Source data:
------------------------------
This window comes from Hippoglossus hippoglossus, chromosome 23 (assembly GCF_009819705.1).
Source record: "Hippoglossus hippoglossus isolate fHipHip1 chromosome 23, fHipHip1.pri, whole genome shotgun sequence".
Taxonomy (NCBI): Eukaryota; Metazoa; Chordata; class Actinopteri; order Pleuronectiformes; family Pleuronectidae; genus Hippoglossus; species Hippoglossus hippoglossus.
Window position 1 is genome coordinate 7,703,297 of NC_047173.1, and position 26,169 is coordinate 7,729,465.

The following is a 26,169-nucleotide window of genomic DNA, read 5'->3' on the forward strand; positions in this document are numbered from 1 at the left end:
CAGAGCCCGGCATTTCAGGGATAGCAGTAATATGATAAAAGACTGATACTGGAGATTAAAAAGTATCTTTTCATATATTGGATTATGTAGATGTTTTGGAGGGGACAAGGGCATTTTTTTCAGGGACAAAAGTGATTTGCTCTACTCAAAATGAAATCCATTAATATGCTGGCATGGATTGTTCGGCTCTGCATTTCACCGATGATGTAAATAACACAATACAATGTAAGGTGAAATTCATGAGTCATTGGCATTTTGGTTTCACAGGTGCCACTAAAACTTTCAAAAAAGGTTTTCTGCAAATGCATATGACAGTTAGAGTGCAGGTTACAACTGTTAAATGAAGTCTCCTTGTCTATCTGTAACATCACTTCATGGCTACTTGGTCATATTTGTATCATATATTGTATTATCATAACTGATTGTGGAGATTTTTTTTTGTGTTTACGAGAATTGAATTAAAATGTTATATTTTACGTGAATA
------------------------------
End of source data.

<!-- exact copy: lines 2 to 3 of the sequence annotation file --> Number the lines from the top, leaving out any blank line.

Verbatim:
Source record: "Hippoglossus hippoglossus isolate fHipHip1 chromosome 23, fHipHip1.pri, whole genome shotgun sequence".
Taxonomy (NCBI): Eukaryota; Metazoa; Chordata; class Actinopteri; order Pleuronectiformes; family Pleuronectidae; genus Hippoglossus; species Hippoglossus hippoglossus.